A Review of Jose Mateo Ballet Theatre’s ‘Light To Dark’

Elizabith Costey ‘16/ Emertainment Monthly Staff Writer

Angie DeWolf and Spencer Doru Keith in Mateo's premiere The Even and the Odd. Photo Credit: Michael Basu
Angie DeWolf and Spencer Doru Keith in Mateo’s premiere The Even and the Odd. Photo Credit: Michael Basu

In their final concert of the season, Jose Mateo Ballet Theatre impresses audiences with the dramatic and emotionally evolving ballets in Light to Dark. Light to Dark features “Back to Bach” (2002), “Dark Profiles” (2001), and premiere work “The Even and the Odd” with musical composition by Anna Clyne. Light to Dark is a riveting display of human nature, a contrast of the light and dark sides of the human psyche.

In the shadows of the beautiful Sanctuary Theater dancers take their places. “Back to Bach” begins. Dressed in elegant black attire, dancers perform to the timeless melody of Bach’s Piano Concerto in G Minor. The melody is lively and amiable. The complimenting choreography is charming, classic, and quick. With a constantly light and happy mood, dancers run on and off the stage in rapid leaps, lifts, and pirouettes. The piece moves quickly through group choreography, solos, duets, and then back again with an ever evolving dichotomy of few or many, men or women. “Back to Bach” displays beautiful technique and musicality and leaves the audience to eagerly await the next piece.

The lights of the Sanctuary Theater light up on an empty stage. Dancer Madeleine Bonn enters in the silence and walks slowly across the stage. In a sudden flare of sound, Ludwig van Beethoven’s Grosse Fuge in B Flat, resounds throughout the theater, launching Bonn into a tense solo. “Dark Profiles”, as the name would suggest, is much darker than the previous piece. Compared to “Back to Bach”, “Dark Profiles” carries the same distinct musicality, but also uses more grandiose movements. Building on the power of Beethoven’s melody, dancers perform in fuges or cannons, taking root choreography and reusing it in different times. The fuges construct a maelstrom of movement and create verses of choreographed chaos. The chaos only pauses for the brief duets between Madeleine Bonn and Junichi Fukuda. While far from amiable, the duets are heartfelt and raw, bolstered by the pair’s technical skill. In one of the most dramatic moments of the pair’s duet, Fukuda balances Bonn in a beautiful arabesque on point. Her leg still extended behind her, Bonn slowly drops her chest down, resting it on her standing leg. From there Fukuda lifts Bonn into the air, allowing her arch gracefully over his shoulder. Despite, or perhaps because of the dark undertones, “Dark Profiles” was beautiful to watch.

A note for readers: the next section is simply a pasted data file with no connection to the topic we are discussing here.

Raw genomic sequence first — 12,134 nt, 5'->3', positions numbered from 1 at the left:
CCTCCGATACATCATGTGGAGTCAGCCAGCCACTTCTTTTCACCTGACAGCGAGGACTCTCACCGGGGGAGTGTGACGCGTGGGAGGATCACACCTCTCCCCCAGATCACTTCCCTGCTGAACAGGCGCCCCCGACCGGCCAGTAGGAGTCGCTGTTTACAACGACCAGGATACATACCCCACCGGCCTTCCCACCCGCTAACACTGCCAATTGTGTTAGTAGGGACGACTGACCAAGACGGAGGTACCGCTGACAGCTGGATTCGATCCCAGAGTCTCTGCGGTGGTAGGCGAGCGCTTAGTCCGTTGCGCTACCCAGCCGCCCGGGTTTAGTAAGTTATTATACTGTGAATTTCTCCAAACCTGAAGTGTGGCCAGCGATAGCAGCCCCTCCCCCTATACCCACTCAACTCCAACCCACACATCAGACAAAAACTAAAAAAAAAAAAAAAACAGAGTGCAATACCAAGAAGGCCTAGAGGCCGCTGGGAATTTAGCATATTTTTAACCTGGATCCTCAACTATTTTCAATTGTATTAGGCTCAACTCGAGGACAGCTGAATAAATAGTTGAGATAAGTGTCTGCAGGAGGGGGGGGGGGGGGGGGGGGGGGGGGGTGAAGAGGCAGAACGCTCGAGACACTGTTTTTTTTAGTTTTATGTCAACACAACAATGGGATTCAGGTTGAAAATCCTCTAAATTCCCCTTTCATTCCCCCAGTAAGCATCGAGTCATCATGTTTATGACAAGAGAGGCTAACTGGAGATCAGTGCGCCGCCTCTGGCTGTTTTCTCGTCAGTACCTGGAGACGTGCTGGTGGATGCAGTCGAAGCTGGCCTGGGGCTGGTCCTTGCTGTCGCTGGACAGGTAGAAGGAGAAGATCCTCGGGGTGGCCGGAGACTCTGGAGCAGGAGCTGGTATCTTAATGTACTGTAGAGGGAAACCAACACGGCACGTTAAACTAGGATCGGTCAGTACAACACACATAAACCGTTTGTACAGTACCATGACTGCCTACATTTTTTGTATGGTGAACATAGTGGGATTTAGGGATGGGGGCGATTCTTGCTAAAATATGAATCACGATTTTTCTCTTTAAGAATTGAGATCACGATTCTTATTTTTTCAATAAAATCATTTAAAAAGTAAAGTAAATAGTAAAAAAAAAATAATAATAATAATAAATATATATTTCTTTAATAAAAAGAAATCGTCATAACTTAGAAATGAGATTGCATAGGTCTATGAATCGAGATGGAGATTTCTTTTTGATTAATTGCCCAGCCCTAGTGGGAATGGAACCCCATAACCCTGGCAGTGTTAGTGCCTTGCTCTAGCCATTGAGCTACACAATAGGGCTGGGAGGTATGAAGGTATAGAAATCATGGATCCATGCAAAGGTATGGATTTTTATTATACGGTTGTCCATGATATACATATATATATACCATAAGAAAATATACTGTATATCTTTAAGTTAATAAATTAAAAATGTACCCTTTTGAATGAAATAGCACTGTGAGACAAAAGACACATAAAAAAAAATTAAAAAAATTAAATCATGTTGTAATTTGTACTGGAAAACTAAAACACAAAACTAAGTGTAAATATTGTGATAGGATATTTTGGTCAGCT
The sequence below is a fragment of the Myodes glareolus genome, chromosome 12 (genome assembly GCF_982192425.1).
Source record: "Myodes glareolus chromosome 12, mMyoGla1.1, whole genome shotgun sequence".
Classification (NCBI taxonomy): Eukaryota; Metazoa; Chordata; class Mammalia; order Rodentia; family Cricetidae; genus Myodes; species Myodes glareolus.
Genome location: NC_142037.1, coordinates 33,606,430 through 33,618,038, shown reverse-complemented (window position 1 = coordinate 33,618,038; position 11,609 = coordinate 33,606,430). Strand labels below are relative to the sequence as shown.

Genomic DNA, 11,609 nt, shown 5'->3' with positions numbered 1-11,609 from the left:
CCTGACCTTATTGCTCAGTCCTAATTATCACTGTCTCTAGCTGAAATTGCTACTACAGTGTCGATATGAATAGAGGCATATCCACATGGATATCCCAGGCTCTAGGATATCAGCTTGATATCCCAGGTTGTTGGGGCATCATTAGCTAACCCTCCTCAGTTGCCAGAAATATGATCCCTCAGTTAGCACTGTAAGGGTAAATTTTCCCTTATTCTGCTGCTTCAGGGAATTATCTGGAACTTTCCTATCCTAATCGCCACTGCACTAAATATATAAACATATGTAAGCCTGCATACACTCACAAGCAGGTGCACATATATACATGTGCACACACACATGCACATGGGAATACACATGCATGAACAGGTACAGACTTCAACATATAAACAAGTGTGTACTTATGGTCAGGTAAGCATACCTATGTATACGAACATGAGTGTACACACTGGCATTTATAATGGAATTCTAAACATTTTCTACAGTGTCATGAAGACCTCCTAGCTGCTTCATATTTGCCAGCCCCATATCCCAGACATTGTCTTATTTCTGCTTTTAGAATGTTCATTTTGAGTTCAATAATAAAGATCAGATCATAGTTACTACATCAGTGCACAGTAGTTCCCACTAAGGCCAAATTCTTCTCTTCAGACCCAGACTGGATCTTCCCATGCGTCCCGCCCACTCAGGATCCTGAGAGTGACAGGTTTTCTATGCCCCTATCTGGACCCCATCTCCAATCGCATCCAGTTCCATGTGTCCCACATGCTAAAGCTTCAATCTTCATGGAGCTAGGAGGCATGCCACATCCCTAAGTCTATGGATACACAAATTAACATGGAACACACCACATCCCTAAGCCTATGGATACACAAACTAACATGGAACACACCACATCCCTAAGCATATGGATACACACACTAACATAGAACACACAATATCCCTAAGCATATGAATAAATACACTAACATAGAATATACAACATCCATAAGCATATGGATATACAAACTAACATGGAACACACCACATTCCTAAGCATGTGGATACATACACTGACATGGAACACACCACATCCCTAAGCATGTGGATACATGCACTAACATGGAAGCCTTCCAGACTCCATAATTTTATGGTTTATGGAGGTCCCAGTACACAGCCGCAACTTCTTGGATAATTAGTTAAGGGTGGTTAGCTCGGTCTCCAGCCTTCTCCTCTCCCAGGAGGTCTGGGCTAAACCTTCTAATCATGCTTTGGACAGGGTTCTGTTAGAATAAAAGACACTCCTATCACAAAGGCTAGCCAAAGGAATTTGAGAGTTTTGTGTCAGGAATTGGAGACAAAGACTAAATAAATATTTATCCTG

For the final time this season, the lights go dark, marking the beginning of the “The Even & The Odd”, Jose Matteo Ballet Theater’s premiere ballet. Dancer Spencer Doru Kieth stands alone on stage, dancing acutely in silence. With a sudden harsh note, Anna Clyne’s Night Ferry announces the beginning of the ballet. Other dancers rush on stage, dancing in a flurry of movement, traveling rapidly on and off stage. The women are dressed in vibrant leotards, all except Lauren Ganther, who wears a simple black leotard. Ganther and Kieth perform a brisk and dynamic duet. The pair’s strong technique and excellent partnering entranced the audience.

Every element of “The Even & The Odd” is edgy and turbulent. Clyne’s Night Ferry is alternatively soft or cacophonous, yet even in moments of peace, the music conveys underlying hints of darkness. Jose Mateo’s choreography expertly conveys this subversive depth within Clyne’s music, and the Jose Mateo Ballet Theatre dancers expertly convey the depth within Mateo’s choreography. “The Even & The Odd” is an alluring and intriguing ballet with uncountable layers and possibilities. With any luck, the ballet will be revisited in future concerts. All three ballets create a fascinating analysis of the spectrum of light and dark in human nature. All in all, Jose Mateo Ballet Theatre’s “Light to Dark” was the perfect finale to their 30th year of masterful ballet.


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